W3C home > Mailing lists > Public > public-html@w3.org > October 2009

Re: typeof document.all

From: Maciej Stachowiak <mjs@apple.com>
Date: Tue, 13 Oct 2009 00:32:55 -0700
Cc: HTML WG <public-html@w3.org>
Message-id: <A8D84249-3389-473C-9BDE-FA758417CAAA@apple.com>
To: Brendan Eich <brendan@mozilla.org>

On Oct 12, 2009, at 5:40 PM, Brendan Eich wrote:

> On Oct 12, 2009, at 4:46 PM, Maciej Stachowiak wrote:
>> One relevant question is: will future programs care about the  
>> results of operations such as hasOwnProperty() or  
>> getOwnPropertyDescriptor()? Will it make things harder for them if  
>> the results are not consistent cross-browser?
> If they are messing with document.all in ES5 code I wish them harm  
> (true fact! :-|).

I raised this question mainly with reference to the general case: for  
normal interfaces, should Web IDL specify how every IDL method and  
attribute looks to asOwnProperty() and getOwnPropertyDescriptor()? I  
could see a case for either approach. If we do want to do this for IDL  
interfaces in general, then we can consider the case for making  
document.all an exception. I don't see a huge reason for treating it  
differently on this particular detail.

>> It does seem that current code does not depend significantly on  
>> what is an own property and what is a prototype property (possibly  
>> a getter). But it seems to me that code wishing to extensively  
>> prototype-hack the DOM, or build a facade on top of the DOM, could  
>> benefit from these details being consistent.
> For document.all, which is also falsy (not just in  
> ToBoolean(document.all) -> false as I thought, but also in being ==  
> null and == undefined as you wrote -- and === as well I presume),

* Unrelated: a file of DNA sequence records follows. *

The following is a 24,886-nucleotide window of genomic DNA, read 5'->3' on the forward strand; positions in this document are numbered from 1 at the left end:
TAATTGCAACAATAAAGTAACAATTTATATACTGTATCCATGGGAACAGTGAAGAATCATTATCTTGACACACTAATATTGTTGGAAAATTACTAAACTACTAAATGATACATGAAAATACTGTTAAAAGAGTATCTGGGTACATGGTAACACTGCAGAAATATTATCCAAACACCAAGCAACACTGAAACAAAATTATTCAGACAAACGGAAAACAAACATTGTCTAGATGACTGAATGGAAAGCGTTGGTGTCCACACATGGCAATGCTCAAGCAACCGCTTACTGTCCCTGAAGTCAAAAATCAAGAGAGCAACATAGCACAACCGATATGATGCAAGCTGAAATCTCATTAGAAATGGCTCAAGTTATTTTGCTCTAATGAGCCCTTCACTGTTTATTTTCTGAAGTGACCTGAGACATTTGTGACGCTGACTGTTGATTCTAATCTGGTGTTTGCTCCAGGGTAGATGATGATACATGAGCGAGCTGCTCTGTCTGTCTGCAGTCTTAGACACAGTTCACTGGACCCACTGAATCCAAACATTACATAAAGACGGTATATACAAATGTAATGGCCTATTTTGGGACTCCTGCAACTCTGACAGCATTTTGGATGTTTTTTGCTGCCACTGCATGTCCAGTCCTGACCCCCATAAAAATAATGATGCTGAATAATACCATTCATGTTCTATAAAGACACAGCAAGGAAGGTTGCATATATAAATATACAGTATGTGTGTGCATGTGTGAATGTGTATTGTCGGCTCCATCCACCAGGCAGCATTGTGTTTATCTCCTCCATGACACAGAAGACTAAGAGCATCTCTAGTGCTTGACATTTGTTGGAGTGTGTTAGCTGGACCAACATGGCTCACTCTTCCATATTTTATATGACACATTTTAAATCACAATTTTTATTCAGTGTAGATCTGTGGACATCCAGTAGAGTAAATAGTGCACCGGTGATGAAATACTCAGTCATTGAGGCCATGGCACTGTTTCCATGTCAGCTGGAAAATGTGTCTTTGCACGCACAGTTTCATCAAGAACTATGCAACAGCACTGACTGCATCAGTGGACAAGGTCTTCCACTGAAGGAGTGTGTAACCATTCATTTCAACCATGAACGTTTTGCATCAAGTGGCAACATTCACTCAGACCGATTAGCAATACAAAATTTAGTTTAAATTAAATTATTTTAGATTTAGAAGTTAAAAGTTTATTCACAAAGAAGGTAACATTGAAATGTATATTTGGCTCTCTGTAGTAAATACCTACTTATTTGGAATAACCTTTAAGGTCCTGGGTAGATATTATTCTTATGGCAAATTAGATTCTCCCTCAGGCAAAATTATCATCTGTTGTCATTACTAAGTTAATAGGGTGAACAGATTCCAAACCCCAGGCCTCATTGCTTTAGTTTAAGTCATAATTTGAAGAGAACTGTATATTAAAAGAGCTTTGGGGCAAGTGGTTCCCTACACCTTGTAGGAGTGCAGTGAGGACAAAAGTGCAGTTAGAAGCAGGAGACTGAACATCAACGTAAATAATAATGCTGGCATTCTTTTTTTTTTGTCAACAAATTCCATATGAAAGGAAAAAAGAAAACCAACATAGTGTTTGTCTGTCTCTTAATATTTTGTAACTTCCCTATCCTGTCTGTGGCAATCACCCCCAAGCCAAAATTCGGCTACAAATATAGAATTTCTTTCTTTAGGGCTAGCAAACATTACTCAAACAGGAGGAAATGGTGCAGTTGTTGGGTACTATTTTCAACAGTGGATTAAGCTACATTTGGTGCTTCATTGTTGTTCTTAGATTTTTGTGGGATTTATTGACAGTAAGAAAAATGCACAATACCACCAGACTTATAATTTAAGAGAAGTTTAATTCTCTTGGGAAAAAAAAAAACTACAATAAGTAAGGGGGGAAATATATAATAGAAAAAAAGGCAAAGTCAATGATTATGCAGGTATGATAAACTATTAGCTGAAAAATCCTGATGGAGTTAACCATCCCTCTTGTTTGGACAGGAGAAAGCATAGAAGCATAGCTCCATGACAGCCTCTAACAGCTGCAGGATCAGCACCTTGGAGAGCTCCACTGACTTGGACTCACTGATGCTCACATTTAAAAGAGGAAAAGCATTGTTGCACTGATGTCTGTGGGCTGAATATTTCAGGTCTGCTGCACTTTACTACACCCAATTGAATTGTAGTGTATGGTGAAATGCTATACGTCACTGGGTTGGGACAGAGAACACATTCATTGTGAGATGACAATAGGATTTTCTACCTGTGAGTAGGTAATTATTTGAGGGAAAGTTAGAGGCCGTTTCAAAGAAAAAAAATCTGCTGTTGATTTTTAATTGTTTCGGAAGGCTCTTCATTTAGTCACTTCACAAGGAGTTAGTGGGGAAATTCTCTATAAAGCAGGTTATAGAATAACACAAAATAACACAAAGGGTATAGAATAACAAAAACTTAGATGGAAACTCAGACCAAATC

> special care will be needed.

It's specifically *not* strict-equal to null and undefined, at least  
in WebKit.

> You can't treat this property's value like any saner object, even if  
> you can assume it is "own" in document or HTMLDocument.prototype. Is  
> its property-home really that important in light of its unusual  
> value-semantics?

I don't think I can make a case that specifically for document.all  
this detail is important. But I think we should consider the general  
case first, and that is what I was trying to do above.

>> In the past, we have learned that it's required to have global  
>> properties of the Window object with names like "HTMLInputElement"  
>> and properties named "prototype" which hold the prototype to be  
>> used for HTML input element instances, even though this was not  
>> spelled out by former specs.
> Isn't HTMLInputElement a replaceable property of the window object?

It is indeed. But my point was that people depend on the interface  
objects and their .prototype properties being there, so they can do  
their prototype-hacking thing. I don't think the prototype-hacking  
crowd is deeply concerned about program integrity.

>> This leads me to assume by default that any browser differences on  
>> this are likely to create problems at some point (and in